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By Cynthia E. Keen, AuntMinnie.com staff writer
November 18, 2010

At RSNA 2009, the subject of healthcare informatics maintained a surprisingly low profile. This certainly isn't the case at RSNA 2010.

Attendees at this year's annual meeting could dedicate 100% of their time attending a plethora of scientific sessions, poster presentations, and interactive poster demonstrations, refresher courses, and imaging informatics workshops. Not to mention visiting the RSNA Quantitative Reading Room of the Future at the Lakeside Learning Center.

And we aren't even talking PACS!

In the U.S., the buzzword of the year has been "meaningful use," even though imaging informatics has been excluded from the U.S. Department of Health and Human Services' first stage of carrot-and-stick requirements to motivate healthcare providers to adopt electronic imaging. At RSNA 2010, meaningful use is what the focus of healthcare informatics is all about: sharing innovative and practical ways to harness and utilize IT technology that seemed so new and novel only a few years ago.

At this year's conference, key topics include:

  • Methods and systems to extract, measure, and incorporate radiation dose exposure from CT and other modality examinations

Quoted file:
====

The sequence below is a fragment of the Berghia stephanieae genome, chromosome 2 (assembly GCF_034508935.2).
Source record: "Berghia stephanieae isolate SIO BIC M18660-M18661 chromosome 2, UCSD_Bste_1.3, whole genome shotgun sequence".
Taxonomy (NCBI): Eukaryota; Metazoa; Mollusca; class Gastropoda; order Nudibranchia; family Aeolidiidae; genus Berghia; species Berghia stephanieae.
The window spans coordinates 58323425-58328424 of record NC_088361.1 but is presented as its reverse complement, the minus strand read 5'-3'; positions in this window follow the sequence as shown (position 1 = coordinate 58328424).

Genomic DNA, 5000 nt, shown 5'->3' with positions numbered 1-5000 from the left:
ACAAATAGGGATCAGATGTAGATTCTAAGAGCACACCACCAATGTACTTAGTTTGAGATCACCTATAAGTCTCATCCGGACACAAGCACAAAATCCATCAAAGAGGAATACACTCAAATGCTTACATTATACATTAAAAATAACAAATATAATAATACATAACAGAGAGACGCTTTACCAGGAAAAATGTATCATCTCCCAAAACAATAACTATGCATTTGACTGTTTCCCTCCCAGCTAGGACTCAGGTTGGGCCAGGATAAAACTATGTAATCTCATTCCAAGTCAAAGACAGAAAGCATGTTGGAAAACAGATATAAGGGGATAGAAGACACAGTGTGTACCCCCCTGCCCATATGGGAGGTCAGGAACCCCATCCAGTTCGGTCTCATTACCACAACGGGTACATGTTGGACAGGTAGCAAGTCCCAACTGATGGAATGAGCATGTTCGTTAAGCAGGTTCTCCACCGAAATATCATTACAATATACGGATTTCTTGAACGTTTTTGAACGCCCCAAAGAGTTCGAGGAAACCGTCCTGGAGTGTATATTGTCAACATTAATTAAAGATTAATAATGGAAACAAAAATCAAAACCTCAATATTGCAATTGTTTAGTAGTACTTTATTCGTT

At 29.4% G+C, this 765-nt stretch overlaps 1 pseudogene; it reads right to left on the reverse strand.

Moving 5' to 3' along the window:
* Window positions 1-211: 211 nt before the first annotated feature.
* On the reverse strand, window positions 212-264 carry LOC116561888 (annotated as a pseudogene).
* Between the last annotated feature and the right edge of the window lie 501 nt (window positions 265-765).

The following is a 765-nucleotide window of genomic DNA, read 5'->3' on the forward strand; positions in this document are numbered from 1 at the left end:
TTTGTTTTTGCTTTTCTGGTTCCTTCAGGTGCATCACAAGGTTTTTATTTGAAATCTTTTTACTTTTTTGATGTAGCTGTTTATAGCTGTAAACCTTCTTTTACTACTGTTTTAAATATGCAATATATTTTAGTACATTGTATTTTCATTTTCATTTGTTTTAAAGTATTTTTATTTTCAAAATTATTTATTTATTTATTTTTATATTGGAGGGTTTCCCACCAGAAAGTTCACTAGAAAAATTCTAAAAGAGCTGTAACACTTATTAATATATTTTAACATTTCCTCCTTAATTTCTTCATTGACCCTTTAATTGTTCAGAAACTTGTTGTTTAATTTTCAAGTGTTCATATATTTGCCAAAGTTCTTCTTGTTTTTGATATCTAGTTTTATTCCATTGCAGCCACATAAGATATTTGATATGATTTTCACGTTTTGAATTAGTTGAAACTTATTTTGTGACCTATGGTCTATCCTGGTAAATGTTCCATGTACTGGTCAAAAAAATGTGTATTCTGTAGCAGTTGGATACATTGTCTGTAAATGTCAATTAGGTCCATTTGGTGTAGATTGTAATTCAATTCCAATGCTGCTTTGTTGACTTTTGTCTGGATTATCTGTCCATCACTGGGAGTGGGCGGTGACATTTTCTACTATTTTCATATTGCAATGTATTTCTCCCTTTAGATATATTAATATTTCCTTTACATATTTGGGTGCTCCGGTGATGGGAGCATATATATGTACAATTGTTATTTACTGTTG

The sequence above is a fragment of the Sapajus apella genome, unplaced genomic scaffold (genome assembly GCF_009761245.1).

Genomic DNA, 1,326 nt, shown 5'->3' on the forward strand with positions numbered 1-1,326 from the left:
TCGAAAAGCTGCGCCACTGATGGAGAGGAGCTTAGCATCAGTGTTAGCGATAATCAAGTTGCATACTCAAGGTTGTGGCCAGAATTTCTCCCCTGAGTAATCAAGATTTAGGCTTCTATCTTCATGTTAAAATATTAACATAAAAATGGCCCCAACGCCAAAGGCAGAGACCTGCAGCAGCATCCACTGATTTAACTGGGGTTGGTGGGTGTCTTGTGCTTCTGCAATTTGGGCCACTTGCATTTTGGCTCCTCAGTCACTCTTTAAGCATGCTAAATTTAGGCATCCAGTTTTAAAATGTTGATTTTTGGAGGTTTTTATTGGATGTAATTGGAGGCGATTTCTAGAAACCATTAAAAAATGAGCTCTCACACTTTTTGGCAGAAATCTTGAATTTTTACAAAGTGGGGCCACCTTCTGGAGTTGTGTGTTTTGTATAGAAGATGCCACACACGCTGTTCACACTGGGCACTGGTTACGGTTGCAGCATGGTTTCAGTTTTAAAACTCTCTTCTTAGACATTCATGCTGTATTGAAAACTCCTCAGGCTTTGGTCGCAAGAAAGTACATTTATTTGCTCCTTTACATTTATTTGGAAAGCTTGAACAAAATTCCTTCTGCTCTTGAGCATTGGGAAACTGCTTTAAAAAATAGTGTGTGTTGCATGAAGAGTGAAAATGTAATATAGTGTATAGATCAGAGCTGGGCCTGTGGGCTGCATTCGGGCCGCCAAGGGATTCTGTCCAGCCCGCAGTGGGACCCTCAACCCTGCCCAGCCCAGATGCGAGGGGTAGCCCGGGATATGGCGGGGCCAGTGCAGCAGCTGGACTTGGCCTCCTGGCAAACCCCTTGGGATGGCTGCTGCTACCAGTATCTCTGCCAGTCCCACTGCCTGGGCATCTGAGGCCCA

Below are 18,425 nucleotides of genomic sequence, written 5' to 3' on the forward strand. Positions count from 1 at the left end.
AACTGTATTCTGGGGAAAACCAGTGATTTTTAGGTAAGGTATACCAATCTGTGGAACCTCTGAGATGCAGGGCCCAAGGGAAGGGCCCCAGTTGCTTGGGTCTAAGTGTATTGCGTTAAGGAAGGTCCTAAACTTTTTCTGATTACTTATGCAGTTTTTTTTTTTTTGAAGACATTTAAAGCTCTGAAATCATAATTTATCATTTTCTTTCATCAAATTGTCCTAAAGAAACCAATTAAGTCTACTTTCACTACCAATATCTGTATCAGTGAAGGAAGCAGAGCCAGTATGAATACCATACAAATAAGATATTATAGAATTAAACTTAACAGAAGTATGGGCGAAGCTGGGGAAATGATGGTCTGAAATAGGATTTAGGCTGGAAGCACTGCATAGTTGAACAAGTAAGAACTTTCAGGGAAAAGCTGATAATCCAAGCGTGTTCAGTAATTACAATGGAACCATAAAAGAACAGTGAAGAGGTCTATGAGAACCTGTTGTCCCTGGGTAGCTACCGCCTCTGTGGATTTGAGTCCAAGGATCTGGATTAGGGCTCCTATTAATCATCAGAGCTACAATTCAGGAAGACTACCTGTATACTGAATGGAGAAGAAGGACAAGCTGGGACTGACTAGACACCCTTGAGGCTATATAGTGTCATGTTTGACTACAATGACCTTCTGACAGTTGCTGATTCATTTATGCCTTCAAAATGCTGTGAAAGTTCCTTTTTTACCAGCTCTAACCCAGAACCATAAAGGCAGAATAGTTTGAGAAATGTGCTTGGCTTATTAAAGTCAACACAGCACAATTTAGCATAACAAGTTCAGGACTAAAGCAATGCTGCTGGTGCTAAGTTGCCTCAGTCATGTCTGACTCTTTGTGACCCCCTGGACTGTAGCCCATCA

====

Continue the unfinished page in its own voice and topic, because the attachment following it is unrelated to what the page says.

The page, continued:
• Data mining of radiology reports and medical records for every conceivable application.
  • Structured reporting templates and savvy ways to use them
  • Reporting of urgent and critical results and unexpected findings
  • Electronic auditing to improve quality assurance, patient safety, and accuracy of billing
  • Decision support software for clinicians ordering exams

Decision support software versus radiology benefits management: Which will it be? If this is of interest, don't miss the Sunday morning scientific session dedicated to the topic of clinical decision support (November 28, 10:45 a.m.-12:15 p.m., SSA11, Room S403A). There's also a refresher course dedicated to this subject (Tuesday, November 30, 8:30 a.m.-10:00 a.m., RC326, Room S403B).

If you're a member of a U.S. radiology practice group, don't overlook "Adding Millions of Dollars to Your Practice Through Meaningful Use" (Monday, November 29, 3:30 p.m.-4:30 p.m., IX21, Room S402AB). This course explains how to qualify to receive stimulus funding for going digital. Radiology IT vendors should enroll in course IX11, entitled "What Your Customers Will Demand and Your Competition Will Provide" (Sunday, November 28, 2:30 p.m.-3:30 p.m., Room S103AB).

Last year, the rollout at RSNA of a free library of 70 best practice report templates stole the show based on the international level of interest the RSNA received about them during 2010. This year, 30 new templates will make their debut, as well as a preview of a new searchable website that will house them. Don't miss course II31, the RSNA Reporting Initiative (Tuesday, November 30, 10:30 a.m.-12:00 p.m., Room S501ABC).

If you or your colleagues have difficulty understanding the inner workings of your IT department, a refresher course entitled "IT Management for Radiologists" is tailor-made for you (Monday, November 29, 8:30 a.m.-10:00 a.m., RC230, Room S504AB).

The Qualitative Imaging Reading Room of the Future at the Lakeside Learning Center is well worth a visit. It will feature 23 interactive educational demonstrations that showcase products in development or that have been newly introduced for commercial sale.